Sunday, September 14, 2014

The Quest of Isis

My Beloved, how I have searched for you.
Yesterday, as my Lord Ra kneeled
to touch the horizon,
I stood among the great river’s reeds.
The waters were high,
swelled with the tears I have shed for you.
Now Ra has again returned 
from his voyage through the nether world
and his radiance once more floods the heavens,
filling the gracious body of Nut with light.
And still I continue my search.
Where are you, my Beloved?
Nowhere can I find you,
and all the land feels as empty as my heart.

Were that it never had happened.
Cruel Set, our dark brother, flattered you,
and like all those who flatter, wished to be you.
And so you lowered yourself
into that treacherous box:
the perfectly-fitting box made even more perfect
by your beautiful body that still lies within,
sealed by dark arts and honeyed words.

Where must I search for you,
my beloved husband?
Where do you lie, sweet Osiris?
If you were abandoned to these waters
then it is these swollen waters that I must follow
and my guide will be my own footsteps
for they surely will grow lighter 
When they sense that I grow nearer to you.
I will follow these waters swollen with my tears
and note my lighter tread
northward to the lands of the great delta,
northward to the lands half-glimpsed in visions
northward along the coast to Byblos
and the miraculous tamarisk of my dreams.

The episode in the story of Isis which my prose poem relates concerns the events leading to the entrapment of Osiris by Set, the jealous brother of Isis and Osiris, and the subsequent search of Isis for her missing husband. Set desired to take over Osiris’ position as the principal god, and invited him to a feast. At the feast, Set revealed a box which he knew would fit Osiris perfectly, and invited Osiris to lie in it. As soon as Osiris had done so, Set sealed the box shut and threw it into the Nile. The box eventually drifted from the Nile delta into the Mediterranean Sea, finally coming to shore at Byblos on the northeast coast, where it became embedded in a tamarisk tree that formed one of the columns of a palace. Isis, desolate at the loss of Osiris, shed so many tears that it caused the Nile to flood. Her search eventually brought her to Byblos, and the remarkable tree which concealed the box in which her husband had become trapped.

This is the first part of the myth of Isis and her search for Osiris. On one level it of course makes a wonderful story, but the myth speaks powerfully on a deeper level. In the entrapment of Osiris is mirrored the story of the soul, and its entrapment in an incarnated material body. The Spirit (Isis in the myth) longs to be reunited with this body, for as with Isis and her beloved Osiris, Spirit and Soul are never complete without each other.

Painting Nile Reeds by Susan Elizabeth Wolding

Friday, September 5, 2014

The Angel of the Labyrinth

Resourceful Ariadne saw me not at all, although I am sure that she felt my presence as I glided silently at her shoulder. How ingeniously she wound the skein of thread that would be unwound by Theseus, there in the tortuous corridors of the Labyrinth. Ah, bold Theseus, claimed by myth as a hero for slaying the Minotaur that waited for his arrival at the heart of the winding ways. Hero indeed! The wretched monster already knew its own destiny, and needed only to await the arrival of the son of King Aegeus for it to be fulfilled.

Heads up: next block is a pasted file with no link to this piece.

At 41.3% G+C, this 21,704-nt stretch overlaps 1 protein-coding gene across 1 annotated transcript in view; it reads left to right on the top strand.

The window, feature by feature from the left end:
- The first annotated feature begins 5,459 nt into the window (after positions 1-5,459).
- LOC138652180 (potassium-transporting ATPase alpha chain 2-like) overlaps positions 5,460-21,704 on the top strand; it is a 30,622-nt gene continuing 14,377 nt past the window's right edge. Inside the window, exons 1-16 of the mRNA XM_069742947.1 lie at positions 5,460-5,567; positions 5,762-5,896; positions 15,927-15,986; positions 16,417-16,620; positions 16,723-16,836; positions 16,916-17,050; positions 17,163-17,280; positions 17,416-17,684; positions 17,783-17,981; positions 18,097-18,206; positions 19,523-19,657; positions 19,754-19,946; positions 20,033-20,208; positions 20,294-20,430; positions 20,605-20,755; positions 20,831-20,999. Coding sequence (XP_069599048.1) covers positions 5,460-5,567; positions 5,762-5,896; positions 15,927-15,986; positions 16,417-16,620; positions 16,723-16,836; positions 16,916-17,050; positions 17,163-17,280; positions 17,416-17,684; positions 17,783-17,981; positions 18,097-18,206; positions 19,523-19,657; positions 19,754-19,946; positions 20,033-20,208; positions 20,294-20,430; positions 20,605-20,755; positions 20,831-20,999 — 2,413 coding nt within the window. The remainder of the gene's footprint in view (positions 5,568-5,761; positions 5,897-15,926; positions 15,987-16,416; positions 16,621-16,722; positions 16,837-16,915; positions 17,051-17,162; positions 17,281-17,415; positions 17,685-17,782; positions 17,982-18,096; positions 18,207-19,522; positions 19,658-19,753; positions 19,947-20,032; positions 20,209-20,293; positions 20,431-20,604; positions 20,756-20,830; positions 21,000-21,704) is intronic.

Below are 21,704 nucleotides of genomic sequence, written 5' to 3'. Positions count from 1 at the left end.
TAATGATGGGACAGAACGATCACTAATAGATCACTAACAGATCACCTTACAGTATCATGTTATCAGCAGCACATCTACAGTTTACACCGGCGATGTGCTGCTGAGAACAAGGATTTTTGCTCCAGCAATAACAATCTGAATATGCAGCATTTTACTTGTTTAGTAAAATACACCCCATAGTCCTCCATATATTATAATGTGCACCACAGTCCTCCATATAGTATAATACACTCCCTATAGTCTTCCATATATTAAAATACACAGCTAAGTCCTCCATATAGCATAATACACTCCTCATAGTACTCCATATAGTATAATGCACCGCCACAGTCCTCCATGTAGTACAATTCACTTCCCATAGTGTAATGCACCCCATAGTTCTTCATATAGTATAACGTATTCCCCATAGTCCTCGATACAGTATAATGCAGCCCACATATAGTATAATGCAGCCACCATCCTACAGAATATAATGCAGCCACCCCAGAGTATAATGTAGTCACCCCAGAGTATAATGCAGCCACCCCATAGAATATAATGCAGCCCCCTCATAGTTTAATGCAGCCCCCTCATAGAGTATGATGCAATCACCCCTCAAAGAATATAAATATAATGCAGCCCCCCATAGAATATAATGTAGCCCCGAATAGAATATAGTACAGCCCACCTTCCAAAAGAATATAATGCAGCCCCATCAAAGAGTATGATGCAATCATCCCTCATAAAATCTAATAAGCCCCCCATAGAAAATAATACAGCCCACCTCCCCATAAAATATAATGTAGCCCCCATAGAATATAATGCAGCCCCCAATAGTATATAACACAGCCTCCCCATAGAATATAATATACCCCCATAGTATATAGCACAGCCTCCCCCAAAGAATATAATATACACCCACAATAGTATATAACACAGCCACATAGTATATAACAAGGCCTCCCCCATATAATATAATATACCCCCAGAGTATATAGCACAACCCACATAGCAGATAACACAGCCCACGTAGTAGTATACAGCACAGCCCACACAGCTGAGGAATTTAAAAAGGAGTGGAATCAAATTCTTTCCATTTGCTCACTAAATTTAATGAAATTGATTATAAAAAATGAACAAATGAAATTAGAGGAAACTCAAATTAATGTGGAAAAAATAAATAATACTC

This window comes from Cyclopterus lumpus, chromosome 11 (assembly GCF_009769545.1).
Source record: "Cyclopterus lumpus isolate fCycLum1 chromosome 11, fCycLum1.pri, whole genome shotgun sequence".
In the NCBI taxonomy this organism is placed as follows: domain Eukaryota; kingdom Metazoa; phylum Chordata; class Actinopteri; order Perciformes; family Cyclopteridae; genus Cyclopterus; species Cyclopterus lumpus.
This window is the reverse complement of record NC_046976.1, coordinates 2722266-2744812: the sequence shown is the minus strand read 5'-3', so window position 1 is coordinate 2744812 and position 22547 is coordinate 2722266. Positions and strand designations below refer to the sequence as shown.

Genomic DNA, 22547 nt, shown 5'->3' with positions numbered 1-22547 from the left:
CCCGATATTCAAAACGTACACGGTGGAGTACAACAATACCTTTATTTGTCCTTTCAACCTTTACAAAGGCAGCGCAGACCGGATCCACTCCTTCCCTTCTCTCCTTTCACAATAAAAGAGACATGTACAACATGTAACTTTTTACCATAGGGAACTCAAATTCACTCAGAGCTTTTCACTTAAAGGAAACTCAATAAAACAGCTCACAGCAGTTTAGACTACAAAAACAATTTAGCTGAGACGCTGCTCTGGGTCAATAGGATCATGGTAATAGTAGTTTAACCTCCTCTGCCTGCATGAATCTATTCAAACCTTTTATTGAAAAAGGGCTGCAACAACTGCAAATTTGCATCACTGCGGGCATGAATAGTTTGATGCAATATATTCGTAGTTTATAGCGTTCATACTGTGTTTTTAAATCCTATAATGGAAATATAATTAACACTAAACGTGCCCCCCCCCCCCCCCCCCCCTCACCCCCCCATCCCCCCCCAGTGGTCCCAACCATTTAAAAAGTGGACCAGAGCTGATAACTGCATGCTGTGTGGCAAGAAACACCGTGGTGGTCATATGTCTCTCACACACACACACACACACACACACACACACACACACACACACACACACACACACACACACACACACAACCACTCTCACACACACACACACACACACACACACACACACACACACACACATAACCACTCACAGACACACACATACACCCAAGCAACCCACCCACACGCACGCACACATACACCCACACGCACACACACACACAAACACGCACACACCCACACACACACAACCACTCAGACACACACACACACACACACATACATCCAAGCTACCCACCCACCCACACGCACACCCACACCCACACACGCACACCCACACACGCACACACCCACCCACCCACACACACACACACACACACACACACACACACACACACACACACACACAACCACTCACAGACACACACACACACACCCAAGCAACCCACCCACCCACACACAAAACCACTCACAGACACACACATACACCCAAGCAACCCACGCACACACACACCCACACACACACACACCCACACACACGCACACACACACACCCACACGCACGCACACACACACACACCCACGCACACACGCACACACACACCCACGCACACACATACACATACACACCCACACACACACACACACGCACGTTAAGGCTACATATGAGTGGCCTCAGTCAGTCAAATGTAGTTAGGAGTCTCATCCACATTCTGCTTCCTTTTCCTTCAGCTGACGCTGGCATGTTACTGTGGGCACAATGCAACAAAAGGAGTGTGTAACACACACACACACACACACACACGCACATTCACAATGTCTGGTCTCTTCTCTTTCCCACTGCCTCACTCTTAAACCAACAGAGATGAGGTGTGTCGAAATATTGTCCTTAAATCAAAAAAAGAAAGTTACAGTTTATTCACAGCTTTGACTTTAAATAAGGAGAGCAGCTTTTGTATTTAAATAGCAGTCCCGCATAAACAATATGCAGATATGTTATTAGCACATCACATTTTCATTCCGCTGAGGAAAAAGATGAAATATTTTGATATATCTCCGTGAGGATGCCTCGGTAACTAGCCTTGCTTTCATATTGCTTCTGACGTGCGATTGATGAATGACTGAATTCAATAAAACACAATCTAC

I tell you that Ariadne’s deed was more heroic, providing as she did the means for Theseus’ return. And what was her reward? To be deserted by him on the island of Naxos, left behind like any castaway, to be rescued by a god who showed clever Ariadne more honour than he ever did.

All these things I have seen, for I am the witness of history, although history sees me not. Secretly I stand at the gate of every labyrinth, and as you enter the gate of your own labyrinth you will be sure to pass me. But you as well will not notice as I slip my skein into your hands. Unknowingly, you will begin to unwind it as you enter the turning ways. And at every turn it will be laid down, and every measure of it records the event which you experience. Here at this turn you made the decision to go either to the right or to the left, never being sure which path might be the right one to follow. Here farther along, you fell in love, and the path ahead changed for you because of this. And here, you suffered a loss, and the path changed direction once again.

All this is known, because all of these things, these life events, are recorded on the unwinding skein as they happen. Look closely: you can see them written on the skein. All which you experience is faithfully set down, a true document of your passage inwards. 

But what you cannot know is what will be written on the part of the skein which has yet to be unwound, because you can only discover that by unwinding it. And you can only unwind it by travelling farther on your journey. And since you cannot see what is ahead of you, you must have trust. You can read readily enough what has been written as it unwinds behind you. But what is yet to be written is negotiable, and up to you, and dependent upon the paths of choice which lie ahead of you in the labyrinth. And I, who have wound the skein which you now unwind, will help you to make those choices if, like Ariadne, you allow me to help you to reach the labyrinth’s heart.

Painting: Labyrinth, by Jake Baddeley.